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3 of 3 people found the following review helpful By Oaksey on 4 Nov. 2007
To my eternal shame and personal disgust, I actually LIKED this book. I bought it with a cynicism and with dubious thoughts about the much-loathed author, and expected a pile of self-indulgent, pass-the-buck rubbish. Then, seven hours after being unable to put it down, I realised that this is a story that every Leeds fans in love with the club must read. And we don't need to line Publicity Pete's pockets by doing so - all royalties, he promises, are going to St Gemma's Hospice. This is a book that will stir the memories, the anger and despair all over again, reminding us all of some brilliant times, and the mess Ridsdale and Co left behind. For the first time, we get the full picture of what really happened at Elland Road: the good, the bad and the ugly. It's a journey that makes for riveting reading and, as much as we hate the guy, this is an important contribution to our history. Ridsdale comes across as incompetent, niave and a coward in not standing upto O'Leary more. But he also comes across as someone who genuinely loved Leeds, and made it all go wrong by acting like a bafoon. In this life story, he tells how he cheated on his first two wives, and messed up those marriages. In the same way, he cheated on us, too, and messed up his marriage with the club. I'm sorry to say that this is a book that I could read again and when I'm feeling nostalgic for the good times to return, I probably will.
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1 of 1 people found the following review helpful By Robert Heath on 31 Dec. 2007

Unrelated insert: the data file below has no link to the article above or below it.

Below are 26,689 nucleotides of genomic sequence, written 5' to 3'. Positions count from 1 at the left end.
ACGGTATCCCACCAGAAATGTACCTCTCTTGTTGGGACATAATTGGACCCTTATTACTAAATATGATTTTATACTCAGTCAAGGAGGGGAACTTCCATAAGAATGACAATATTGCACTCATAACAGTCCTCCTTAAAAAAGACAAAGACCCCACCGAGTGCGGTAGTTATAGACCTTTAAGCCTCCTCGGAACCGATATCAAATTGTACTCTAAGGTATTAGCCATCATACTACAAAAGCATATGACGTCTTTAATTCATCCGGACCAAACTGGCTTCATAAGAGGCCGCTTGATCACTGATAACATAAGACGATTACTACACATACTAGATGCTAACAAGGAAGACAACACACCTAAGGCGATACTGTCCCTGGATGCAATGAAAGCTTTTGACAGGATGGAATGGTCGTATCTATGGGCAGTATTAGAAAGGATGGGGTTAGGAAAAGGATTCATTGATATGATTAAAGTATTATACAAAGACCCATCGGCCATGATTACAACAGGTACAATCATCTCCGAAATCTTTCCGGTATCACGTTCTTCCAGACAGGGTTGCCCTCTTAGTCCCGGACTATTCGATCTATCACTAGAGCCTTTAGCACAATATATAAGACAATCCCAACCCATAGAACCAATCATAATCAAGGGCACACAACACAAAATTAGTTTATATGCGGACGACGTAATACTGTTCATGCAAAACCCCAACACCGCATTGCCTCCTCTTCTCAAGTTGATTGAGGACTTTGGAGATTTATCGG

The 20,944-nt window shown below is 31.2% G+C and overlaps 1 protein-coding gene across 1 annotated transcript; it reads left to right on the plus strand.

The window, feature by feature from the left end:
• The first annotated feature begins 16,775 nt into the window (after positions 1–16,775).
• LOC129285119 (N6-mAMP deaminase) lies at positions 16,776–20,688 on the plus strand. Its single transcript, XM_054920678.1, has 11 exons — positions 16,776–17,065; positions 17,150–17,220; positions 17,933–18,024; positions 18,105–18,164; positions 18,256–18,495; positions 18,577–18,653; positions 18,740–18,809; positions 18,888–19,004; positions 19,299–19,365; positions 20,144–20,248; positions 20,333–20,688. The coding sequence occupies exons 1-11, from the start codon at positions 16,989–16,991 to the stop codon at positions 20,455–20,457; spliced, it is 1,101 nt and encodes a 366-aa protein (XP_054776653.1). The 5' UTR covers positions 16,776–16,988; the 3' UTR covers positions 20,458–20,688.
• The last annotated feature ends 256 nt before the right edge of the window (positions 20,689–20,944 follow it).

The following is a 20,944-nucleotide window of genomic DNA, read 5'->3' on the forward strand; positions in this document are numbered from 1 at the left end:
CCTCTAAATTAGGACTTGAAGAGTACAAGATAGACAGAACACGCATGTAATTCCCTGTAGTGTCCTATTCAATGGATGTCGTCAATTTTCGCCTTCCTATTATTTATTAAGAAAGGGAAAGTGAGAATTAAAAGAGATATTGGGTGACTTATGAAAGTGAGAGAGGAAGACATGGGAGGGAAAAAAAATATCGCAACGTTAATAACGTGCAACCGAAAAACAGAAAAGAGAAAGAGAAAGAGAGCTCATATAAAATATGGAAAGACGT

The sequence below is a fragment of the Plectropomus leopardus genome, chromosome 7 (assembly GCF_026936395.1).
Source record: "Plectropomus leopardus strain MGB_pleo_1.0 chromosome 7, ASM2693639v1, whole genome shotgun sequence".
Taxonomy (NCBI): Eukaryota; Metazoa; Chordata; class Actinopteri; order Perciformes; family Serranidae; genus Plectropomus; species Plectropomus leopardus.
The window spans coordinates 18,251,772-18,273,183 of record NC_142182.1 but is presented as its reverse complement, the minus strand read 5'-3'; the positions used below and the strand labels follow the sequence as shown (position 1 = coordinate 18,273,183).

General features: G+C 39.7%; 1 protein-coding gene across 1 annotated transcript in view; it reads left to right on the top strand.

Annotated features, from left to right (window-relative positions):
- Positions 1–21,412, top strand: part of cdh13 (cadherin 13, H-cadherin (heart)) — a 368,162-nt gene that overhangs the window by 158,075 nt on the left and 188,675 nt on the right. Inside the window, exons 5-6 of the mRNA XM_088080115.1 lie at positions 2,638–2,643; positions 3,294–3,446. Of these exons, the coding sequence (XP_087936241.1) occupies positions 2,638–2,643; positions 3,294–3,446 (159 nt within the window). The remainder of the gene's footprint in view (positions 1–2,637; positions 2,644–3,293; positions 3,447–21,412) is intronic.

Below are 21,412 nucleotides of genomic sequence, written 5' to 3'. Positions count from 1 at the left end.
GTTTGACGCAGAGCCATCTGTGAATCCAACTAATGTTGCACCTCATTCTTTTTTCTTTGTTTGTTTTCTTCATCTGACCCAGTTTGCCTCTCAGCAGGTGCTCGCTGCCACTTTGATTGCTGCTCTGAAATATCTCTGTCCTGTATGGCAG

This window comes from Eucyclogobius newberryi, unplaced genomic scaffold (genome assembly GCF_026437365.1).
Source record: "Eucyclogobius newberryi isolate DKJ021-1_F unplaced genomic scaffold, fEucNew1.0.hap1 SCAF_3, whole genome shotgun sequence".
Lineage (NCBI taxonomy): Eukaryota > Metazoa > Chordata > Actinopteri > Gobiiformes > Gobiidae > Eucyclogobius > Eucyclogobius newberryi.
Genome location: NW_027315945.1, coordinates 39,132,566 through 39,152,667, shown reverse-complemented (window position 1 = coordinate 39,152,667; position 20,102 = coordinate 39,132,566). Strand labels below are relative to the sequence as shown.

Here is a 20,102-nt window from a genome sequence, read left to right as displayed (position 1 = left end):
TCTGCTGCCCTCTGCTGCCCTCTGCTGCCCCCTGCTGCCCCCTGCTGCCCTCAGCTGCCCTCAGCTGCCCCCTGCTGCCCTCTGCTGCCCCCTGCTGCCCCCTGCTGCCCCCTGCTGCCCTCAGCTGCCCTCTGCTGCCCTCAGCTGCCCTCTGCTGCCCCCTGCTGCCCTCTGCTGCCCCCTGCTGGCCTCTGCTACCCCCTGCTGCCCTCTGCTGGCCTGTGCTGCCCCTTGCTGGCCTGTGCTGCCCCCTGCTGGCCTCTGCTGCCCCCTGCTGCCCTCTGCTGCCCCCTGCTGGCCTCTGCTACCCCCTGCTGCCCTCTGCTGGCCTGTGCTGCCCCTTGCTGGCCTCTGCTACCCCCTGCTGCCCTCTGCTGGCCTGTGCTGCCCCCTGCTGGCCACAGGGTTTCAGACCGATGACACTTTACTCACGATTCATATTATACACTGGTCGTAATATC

I approached this book with the lowest expectations, anticipating a long, self-justifying whinge. I was surprised to find it captivating and very convincing. I regret to say that I had thoughtlessly climbed on the Hindsight Bandwagon and had previously blamed Ridsdale for the wrecking of our great club. Call me naive and gullible if you like, but after reading this, I think that Ridsdale always did his best for the club, and, crucially, the collapse hinged on factors (the collapse in the transfer market + duplicity and selfishness of the likes of O'Leary & Bowyer) which he could not have been expected to anticipate and over which he had no control. Overall, the book is a rattling good read, and brings back many conflicting memories of an amazing and glorious few years. And to the redmanc reviewer who somehow got his totally inappropriate comments past the editors of these pages..............you can sit at Old Trafford every week munching your prawn sandwiches while you watch Rio and his chums just about stirring themselves enough to be bothered to beat Middlesbrough 2-1. but you will never know the thrill and excitement we had that night in the San Siro..............a thrill and excitement for which I personally will forever be grateful to Peter Ridsdale for.
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1 of 1 people found the following review helpful By Flickster Burns on 19 Nov. 2007
If you liked Damned United, you like this offering from damned Ridsdale.
Only this dream-to-nightmare account is no fiction; it's laid out in full, absorbing detail as a true horror account of what goes wrong when the dream fails. It's a cracking, pacy read that doesn't need the brilliance of Dave Peace to examine the mind of Publicity Pete. He does that on his own, laying out his niave worship to his flaws and weaknesses to his self-hate and then delayed introspection, against a back-cloth of tumult at Elland Road. This is a must-read for all Leeds fans. My only criticism is the title. A more apt one might have been 'Ruined United'.